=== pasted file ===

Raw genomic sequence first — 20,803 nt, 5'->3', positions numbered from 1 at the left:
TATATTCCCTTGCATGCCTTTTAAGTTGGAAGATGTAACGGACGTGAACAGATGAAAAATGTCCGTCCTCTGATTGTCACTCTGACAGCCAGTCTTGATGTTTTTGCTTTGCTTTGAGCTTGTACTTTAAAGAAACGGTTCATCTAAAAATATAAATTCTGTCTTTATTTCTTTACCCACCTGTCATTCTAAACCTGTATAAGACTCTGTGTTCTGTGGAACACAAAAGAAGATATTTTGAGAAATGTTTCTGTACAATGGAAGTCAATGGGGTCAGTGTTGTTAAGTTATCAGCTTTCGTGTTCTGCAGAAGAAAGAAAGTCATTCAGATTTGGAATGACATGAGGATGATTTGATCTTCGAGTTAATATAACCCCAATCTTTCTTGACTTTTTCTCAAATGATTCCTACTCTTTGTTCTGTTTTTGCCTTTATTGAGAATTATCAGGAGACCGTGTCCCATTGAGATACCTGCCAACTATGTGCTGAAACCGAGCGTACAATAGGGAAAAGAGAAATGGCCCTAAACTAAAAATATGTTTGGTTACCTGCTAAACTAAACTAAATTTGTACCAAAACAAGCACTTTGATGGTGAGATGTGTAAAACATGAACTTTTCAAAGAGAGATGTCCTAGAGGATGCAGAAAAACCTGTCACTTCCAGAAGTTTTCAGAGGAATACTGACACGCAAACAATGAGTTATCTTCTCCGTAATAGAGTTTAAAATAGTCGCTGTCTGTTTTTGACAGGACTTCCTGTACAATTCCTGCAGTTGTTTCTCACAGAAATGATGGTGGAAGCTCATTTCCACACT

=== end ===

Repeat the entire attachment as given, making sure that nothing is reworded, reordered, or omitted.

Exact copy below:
Raw genomic sequence first — 20,803 nt, 5'->3', positions numbered from 1 at the left:
TATATTCCCTTGCATGCCTTTTAAGTTGGAAGATGTAACGGACGTGAACAGATGAAAAATGTCCGTCCTCTGATTGTCACTCTGACAGCCAGTCTTGATGTTTTTGCTTTGCTTTGAGCTTGTACTTTAAAGAAACGGTTCATCTAAAAATATAAATTCTGTCTTTATTTCTTTACCCACCTGTCATTCTAAACCTGTATAAGACTCTGTGTTCTGTGGAACACAAAAGAAGATATTTTGAGAAATGTTTCTGTACAATGGAAGTCAATGGGGTCAGTGTTGTTAAGTTATCAGCTTTCGTGTTCTGCAGAAGAAAGAAAGTCATTCAGATTTGGAATGACATGAGGATGATTTGATCTTCGAGTTAATATAACCCCAATCTTTCTTGACTTTTTCTCAAATGATTCCTACTCTTTGTTCTGTTTTTGCCTTTATTGAGAATTATCAGGAGACCGTGTCCCATTGAGATACCTGCCAACTATGTGCTGAAACCGAGCGTACAATAGGGAAAAGAGAAATGGCCCTAAACTAAAAATATGTTTGGTTACCTGCTAAACTAAACTAAATTTGTACCAAAACAAGCACTTTGATGGTGAGATGTGTAAAACATGAACTTTTCAAAGAGAGATGTCCTAGAGGATGCAGAAAAACCTGTCACTTCCAGAAGTTTTCAGAGGAATACTGACACGCAAACAATGAGTTATCTTCTCCGTAATAGAGTTTAAAATAGTCGCTGTCTGTTTTTGACAGGACTTCCTGTACAATTCCTGCAGTTGTTTCTCACAGAAATGATGGTGGAAGCTCATTTCCACACT